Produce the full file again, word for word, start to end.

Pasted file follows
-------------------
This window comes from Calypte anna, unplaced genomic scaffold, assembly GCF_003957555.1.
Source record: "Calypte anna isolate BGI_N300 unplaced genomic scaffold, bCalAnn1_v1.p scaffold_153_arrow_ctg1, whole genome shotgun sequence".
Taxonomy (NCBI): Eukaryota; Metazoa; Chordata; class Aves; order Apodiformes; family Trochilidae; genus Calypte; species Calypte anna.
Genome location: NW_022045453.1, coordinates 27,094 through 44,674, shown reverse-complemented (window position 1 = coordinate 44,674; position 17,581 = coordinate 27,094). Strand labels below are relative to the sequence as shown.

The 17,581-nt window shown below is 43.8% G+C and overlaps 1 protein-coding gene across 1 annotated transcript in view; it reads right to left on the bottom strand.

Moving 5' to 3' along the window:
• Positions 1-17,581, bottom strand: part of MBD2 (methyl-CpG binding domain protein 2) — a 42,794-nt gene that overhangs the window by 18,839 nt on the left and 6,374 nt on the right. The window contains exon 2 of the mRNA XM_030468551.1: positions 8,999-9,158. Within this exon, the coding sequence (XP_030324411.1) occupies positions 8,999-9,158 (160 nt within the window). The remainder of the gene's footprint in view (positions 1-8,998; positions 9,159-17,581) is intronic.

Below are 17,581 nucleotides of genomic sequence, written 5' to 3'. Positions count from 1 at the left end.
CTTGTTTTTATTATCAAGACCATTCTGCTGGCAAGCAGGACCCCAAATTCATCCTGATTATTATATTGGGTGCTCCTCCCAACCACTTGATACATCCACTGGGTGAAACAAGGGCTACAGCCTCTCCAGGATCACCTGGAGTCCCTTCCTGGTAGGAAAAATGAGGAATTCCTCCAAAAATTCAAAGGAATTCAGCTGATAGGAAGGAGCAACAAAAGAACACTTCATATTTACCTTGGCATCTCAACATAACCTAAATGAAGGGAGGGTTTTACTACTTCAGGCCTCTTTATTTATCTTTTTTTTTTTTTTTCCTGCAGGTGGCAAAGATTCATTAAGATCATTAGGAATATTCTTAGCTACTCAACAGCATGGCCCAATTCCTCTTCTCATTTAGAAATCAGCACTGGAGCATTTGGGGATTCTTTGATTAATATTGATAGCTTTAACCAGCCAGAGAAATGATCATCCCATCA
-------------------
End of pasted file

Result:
This window comes from Calypte anna, unplaced genomic scaffold, assembly GCF_003957555.1.
Source record: "Calypte anna isolate BGI_N300 unplaced genomic scaffold, bCalAnn1_v1.p scaffold_153_arrow_ctg1, whole genome shotgun sequence".
Taxonomy (NCBI): Eukaryota; Metazoa; Chordata; class Aves; order Apodiformes; family Trochilidae; genus Calypte; species Calypte anna.
Genome location: NW_022045453.1, coordinates 27,094 through 44,674, shown reverse-complemented (window position 1 = coordinate 44,674; position 17,581 = coordinate 27,094). Strand labels below are relative to the sequence as shown.

The 17,581-nt window shown below is 43.8% G+C and overlaps 1 protein-coding gene across 1 annotated transcript in view; it reads right to left on the bottom strand.

Moving 5' to 3' along the window:
• Positions 1-17,581, bottom strand: part of MBD2 (methyl-CpG binding domain protein 2) — a 42,794-nt gene that overhangs the window by 18,839 nt on the left and 6,374 nt on the right. The window contains exon 2 of the mRNA XM_030468551.1: positions 8,999-9,158. Within this exon, the coding sequence (XP_030324411.1) occupies positions 8,999-9,158 (160 nt within the window). The remainder of the gene's footprint in view (positions 1-8,998; positions 9,159-17,581) is intronic.

Below are 17,581 nucleotides of genomic sequence, written 5' to 3'. Positions count from 1 at the left end.
CTTGTTTTTATTATCAAGACCATTCTGCTGGCAAGCAGGACCCCAAATTCATCCTGATTATTATATTGGGTGCTCCTCCCAACCACTTGATACATCCACTGGGTGAAACAAGGGCTACAGCCTCTCCAGGATCACCTGGAGTCCCTTCCTGGTAGGAAAAATGAGGAATTCCTCCAAAAATTCAAAGGAATTCAGCTGATAGGAAGGAGCAACAAAAGAACACTTCATATTTACCTTGGCATCTCAACATAACCTAAATGAAGGGAGGGTTTTACTACTTCAGGCCTCTTTATTTATCTTTTTTTTTTTTTTTCCTGCAGGTGGCAAAGATTCATTAAGATCATTAGGAATATTCTTAGCTACTCAACAGCATGGCCCAATTCCTCTTCTCATTTAGAAATCAGCACTGGAGCATTTGGGGATTCTTTGATTAATATTGATAGCTTTAACCAGCCAGAGAAATGATCATCCCATCA